Tall, dark & handsome | TSLN.com

Tall, dark & handsome

I can tell how old you are just by the horses you know. For example, you are well beyond your expiration date if you know that Rex Allen's horse was Koko, Hoot Gibson's was Goldie, Tex Ritter's was White Flash, William S. Hart's horse was a pinto named Fritz and that Tom Mix loved Tony. If, on the other hand you know that Gene Autry rode Champion, Hopalong Cassidy sat on top of Topper, the Lone Ranger loved Silver, and Roy Rogers stuffed Trigger, you are a veritable spring chicken just like me.

Back in the dark ages kids idolized Hollywood cowboys and especially their horses. Kids my age grew up watching these heroes on TV and at the movies on Saturday afternoon. We all knew that Silver would save the Lone Ranger and that Trigger was the smartest horse in the universe. But that was before my high-IQ, mensa-like horse became famous all over the world. Or at least he was in our house.

As a child of the fifties I knew that if I was ever going to be a famous celebrity I had to have a horse for a sidekick. And not just any horse. It had to be a photogenic equine with a hook, something that fans could connect with. Something like the talking horse, Mr. Ed. Remember him? "A horse is a horse, of course, of course."

My search for an equine sidekick started and ended with my cowboy friend Ken Silva who was looking to upgrade. The horse that would someday be known far and wide as Gentleman was playing minor roles just waiting to be discovered. So I paid Ken $750 for his horse, loaded him with great fanfare, and much difficulty, in my antique horse trailer and took him back to the ranch.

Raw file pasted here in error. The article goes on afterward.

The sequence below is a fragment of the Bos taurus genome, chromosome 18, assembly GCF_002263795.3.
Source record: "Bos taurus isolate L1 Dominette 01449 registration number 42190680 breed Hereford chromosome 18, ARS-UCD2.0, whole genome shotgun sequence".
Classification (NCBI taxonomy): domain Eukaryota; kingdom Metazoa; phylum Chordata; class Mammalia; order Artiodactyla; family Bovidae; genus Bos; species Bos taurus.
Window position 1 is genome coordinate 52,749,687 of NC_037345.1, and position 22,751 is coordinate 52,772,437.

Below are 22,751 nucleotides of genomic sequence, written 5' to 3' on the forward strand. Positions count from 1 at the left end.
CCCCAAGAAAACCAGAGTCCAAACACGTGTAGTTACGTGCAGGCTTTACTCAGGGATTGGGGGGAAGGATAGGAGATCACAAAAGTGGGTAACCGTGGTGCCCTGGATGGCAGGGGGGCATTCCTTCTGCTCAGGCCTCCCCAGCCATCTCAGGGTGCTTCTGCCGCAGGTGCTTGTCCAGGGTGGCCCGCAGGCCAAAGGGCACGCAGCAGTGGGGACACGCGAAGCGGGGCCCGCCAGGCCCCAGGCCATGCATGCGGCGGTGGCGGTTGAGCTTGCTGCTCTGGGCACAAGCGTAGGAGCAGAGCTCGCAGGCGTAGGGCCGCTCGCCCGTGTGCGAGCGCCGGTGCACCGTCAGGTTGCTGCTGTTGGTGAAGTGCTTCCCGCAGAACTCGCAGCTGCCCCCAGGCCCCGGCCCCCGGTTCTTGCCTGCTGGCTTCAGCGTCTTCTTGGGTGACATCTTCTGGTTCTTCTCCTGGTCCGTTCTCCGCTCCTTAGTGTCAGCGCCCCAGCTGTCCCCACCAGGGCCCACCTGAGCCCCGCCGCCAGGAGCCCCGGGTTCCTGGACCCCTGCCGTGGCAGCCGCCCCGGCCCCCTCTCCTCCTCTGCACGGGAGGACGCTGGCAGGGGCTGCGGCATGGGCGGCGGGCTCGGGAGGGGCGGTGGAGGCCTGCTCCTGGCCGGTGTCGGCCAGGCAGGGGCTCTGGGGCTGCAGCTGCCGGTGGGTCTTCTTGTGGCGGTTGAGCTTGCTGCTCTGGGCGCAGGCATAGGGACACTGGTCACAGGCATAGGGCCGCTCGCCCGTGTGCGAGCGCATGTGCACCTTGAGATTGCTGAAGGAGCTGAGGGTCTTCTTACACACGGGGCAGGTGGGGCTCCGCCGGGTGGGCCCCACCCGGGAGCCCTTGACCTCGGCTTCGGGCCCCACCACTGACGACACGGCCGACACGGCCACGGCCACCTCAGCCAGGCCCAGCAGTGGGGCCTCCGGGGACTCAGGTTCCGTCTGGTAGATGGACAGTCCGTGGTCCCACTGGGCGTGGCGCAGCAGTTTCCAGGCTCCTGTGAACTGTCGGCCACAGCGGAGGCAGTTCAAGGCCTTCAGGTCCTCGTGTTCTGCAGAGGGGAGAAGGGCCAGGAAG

And a star was born!

The first thing I needed was a stage name for Ken's horse, who at the time was named something like Boneyard, Crowbait or Knothead. The exact name escapes me now. We already had one worthless old nag at the ranch called Lady, so it was only natural that my new mount's stage name would be Gentleman.

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Back in the day when cowboys ruled the screen a studio might devote as much as seven years and half a million dollars to train a horse, and that was back when half a million would buy a pretty good cow ranch. I didn't spend quite that much on Gentleman, but I did put a lot of work into the training of my wonder horse. Whereas Trigger knew a few dance steps and came when whistled for, Gentleman did something far more difficult: he disappeared. Completely. Whenever I needed him Gentleman would vanish into thin air.

Hollywood horses could do things like untie their master's hands but, believe it or not, there were very few times I needed that done. Movie star horses were also adept at falling without hurting themselves and Gentleman did that constantly. He could also fall over backwards effortlessly at any time.

Just like the Lone Ranger's Silver, Gentleman was a stud and he did all his own stunts and played himself in all of our pictures. Alas, Gentleman lived up to his end of the bargain as a star but I did not. He got far more fan mail than I ever did and he was everything that I was not. He was tall, dark and handsome, well groomed, smelled good when sweaty and looked good in leather. He had all the attributes of a Hollywood star: he was aloof, spoiled rotten, went through shoes faster than Sarah Jessica Parker and only worked sporadically. He was also a carouser, never settling down with just one female. I was forever being upstaged by my horse as Gentleman was truly the star of our show. Although he's been dead now for over ten years his fans still ask about him.

Old-timers will say that you don't want a horse smarter than you are, but to that I say, "bull pucky." Whether you are fighting off the paparazzi, or just mingling with your fan base, it's important that one member of the duo know what you are doing. And Gentleman did.

Besides… one of us had to have a pretty face.

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